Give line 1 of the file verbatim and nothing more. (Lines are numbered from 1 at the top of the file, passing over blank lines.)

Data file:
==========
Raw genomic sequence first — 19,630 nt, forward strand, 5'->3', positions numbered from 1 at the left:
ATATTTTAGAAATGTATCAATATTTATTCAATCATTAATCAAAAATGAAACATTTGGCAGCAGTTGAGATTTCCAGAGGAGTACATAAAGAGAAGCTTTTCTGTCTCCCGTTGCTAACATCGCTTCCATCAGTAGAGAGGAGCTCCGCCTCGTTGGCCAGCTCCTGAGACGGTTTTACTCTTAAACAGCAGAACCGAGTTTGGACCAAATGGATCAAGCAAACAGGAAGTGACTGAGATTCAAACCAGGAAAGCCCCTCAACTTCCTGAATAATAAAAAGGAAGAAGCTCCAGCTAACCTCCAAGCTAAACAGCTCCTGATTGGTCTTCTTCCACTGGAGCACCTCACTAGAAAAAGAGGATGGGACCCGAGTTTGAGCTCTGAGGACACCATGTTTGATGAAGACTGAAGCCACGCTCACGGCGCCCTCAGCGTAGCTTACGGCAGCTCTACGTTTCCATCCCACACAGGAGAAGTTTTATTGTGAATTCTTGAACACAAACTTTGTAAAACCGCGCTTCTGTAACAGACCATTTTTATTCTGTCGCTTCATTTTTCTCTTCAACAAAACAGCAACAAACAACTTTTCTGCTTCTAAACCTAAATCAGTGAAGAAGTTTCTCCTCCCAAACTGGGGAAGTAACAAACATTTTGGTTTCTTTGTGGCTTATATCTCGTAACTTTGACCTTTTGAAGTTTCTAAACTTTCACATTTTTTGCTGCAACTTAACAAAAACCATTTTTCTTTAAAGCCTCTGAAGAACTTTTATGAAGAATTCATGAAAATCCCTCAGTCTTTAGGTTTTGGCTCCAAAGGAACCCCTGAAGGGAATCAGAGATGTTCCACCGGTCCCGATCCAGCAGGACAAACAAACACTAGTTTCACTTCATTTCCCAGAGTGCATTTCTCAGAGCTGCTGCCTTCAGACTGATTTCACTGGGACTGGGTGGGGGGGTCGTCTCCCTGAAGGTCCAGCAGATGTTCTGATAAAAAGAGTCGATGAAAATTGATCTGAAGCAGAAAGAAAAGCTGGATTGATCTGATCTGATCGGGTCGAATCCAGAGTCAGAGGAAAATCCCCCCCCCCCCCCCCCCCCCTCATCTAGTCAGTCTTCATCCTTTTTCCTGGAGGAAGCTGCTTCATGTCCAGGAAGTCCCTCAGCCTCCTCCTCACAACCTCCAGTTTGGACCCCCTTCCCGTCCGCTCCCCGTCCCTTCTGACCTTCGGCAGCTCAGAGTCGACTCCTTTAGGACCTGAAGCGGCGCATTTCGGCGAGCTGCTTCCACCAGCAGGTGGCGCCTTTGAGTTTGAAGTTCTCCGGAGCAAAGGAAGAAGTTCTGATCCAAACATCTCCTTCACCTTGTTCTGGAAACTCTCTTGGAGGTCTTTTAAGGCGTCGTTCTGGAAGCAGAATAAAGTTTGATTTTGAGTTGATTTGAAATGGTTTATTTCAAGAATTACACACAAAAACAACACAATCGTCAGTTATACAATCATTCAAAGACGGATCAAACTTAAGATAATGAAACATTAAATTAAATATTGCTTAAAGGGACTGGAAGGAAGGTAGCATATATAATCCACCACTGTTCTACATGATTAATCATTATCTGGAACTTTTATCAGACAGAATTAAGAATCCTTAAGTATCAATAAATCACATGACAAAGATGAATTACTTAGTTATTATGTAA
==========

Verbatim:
Raw genomic sequence first — 19,630 nt, forward strand, 5'->3', positions numbered from 1 at the left: